It’s a cliché of landscape photography that the huge scale of a landscape can best be conveyed be including a human. Though there is indeed a person in this picture, I think Laurel Falls needs no help. Perhaps that’s because of trail experience to reach it.
Roots draped elegantly over rocks beside a burbling brook create the more-naturally-occurring equivalent of a Japanese garden.
When hikers choose the trail this close to the river’s edge, they’re betting on the water level—will it be sloshing over the rocks and requiring a long detour? On this day, the hikers lucked out.
On a hike with my extended Decaseconds family to Laurel Falls, we paused by the flowing water to explore some strange arrangements of roots and rocks. Landscapes are so much more enticing to a human viewer when there are obviously human forms in the picture, they say, and this image definitely supports that thesis.
The hike to Laurel Falls brought a mix of sand and stone (and sandstone?) in its geology that differs from the Adirondack settings that I’m most used to. The mixture of geological features and stunted trees in the setting has a calming “natural equivalent of a Japanese garden” quality to it that I really appreciated.
Walking through the Great Smoky Mountains, I was astonished at the clarity of the water… Until I remembered that I was wearing polarized sunglasses that eliminated most of the surface light reflection.
Tennessee posts have previously been the domain of my Decaseconds co-author, but a recent visit to see him in Johnson City meant that I was able to photograph some of his regular haunts for myself. Our hike to Laurel Falls in the Great Smoky Mountains revealed some pretty spectacular natural settings.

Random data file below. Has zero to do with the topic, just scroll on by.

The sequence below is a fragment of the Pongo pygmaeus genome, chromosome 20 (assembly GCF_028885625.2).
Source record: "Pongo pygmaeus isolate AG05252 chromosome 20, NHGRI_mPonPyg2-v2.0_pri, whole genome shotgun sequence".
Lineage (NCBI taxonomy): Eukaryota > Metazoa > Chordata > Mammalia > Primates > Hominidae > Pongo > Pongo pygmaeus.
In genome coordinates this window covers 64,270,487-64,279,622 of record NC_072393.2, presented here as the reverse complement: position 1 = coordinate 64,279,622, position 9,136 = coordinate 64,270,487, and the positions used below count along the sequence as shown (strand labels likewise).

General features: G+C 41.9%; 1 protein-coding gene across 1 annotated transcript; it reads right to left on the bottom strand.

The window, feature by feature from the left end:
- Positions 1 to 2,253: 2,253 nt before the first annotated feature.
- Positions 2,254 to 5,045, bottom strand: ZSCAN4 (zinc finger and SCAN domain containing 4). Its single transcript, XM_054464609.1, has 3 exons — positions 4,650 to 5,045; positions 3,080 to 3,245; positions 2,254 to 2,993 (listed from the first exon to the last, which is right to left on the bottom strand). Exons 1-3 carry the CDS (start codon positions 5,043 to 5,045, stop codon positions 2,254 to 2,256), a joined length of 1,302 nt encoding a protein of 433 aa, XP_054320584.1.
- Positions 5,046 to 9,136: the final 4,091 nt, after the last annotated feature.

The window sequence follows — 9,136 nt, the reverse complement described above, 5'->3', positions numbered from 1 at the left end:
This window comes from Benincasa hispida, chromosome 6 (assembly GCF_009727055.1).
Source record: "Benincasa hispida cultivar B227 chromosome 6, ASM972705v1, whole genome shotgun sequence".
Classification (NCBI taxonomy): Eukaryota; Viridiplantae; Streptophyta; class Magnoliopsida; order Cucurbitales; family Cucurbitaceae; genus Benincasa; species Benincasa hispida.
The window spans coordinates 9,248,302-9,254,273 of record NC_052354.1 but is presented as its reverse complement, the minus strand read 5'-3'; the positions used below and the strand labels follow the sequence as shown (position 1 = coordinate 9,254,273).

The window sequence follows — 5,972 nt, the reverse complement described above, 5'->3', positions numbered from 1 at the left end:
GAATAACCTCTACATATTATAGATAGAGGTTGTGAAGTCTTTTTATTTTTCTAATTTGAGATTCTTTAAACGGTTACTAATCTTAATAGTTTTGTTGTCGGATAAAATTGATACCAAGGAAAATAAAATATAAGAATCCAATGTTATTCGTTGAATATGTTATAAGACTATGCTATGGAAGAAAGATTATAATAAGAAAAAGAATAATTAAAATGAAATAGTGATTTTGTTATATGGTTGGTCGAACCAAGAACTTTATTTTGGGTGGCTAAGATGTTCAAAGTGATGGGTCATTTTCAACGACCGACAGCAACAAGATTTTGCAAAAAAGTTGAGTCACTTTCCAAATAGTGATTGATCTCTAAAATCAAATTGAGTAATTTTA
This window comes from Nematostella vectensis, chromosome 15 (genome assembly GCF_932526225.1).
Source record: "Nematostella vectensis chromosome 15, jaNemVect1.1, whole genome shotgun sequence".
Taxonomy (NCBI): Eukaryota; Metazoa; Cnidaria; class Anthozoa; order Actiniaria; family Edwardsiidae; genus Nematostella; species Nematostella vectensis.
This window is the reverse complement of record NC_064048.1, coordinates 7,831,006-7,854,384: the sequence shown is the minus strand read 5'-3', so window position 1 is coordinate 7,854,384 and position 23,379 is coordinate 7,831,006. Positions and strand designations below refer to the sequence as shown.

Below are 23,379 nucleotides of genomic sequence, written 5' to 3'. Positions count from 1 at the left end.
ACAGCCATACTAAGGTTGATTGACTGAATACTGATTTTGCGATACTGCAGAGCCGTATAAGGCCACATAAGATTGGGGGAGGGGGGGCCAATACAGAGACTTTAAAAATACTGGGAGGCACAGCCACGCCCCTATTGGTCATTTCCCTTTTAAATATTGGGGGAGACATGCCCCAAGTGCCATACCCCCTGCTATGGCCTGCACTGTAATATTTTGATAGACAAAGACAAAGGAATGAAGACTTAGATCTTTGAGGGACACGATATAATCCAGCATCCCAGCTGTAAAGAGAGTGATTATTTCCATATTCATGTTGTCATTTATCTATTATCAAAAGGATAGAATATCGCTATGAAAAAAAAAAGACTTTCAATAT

Citizens of the North Country spent much of their spring quarantines in the woods; the campfire smoke from just beyond Lampson Falls attests to the family spending the night below.
The apparently slow and placid water above Lampson Falls seems out of character with the dramatic torrent downstream.
After days of rain, show finally settled over the North Country on Christmas afternoon. With little bits of grass poking above the snowy hillsides, I’m reminded of a sort of low-rent English countryside equivalent.
Dawn in Napa brings the kinds of landscapes, with layer upon layer of hills and fields and trees, that I associate with prints of impressionist oil paintings scattered around the average home in the late twentieth century.
A wet, mild California winter (rather the opposite of what the Bay Area is unfortunately currently experiencing) may make for a lovely view in wine country, but I’m not sure I’d want to stop at that particular seat… It looks like it has captured more than its share of the dampness of its environs.
Rolling Adirondack foothills make for a whole array of waterfalls around the North Country. Lampson Falls looks particularly good from this “impossible” (sans drone) profile perspective, with sunset light reflecting off the pool in the foreground.
Each pine tree in the forest stakes out its own space in the canopy, with only the tiniest channels of light between them.
The little islands in Canton’s stretch of the Grasse River make me think of Huckleberry Finn’s stops along the Mississippi but, you know, scaled down.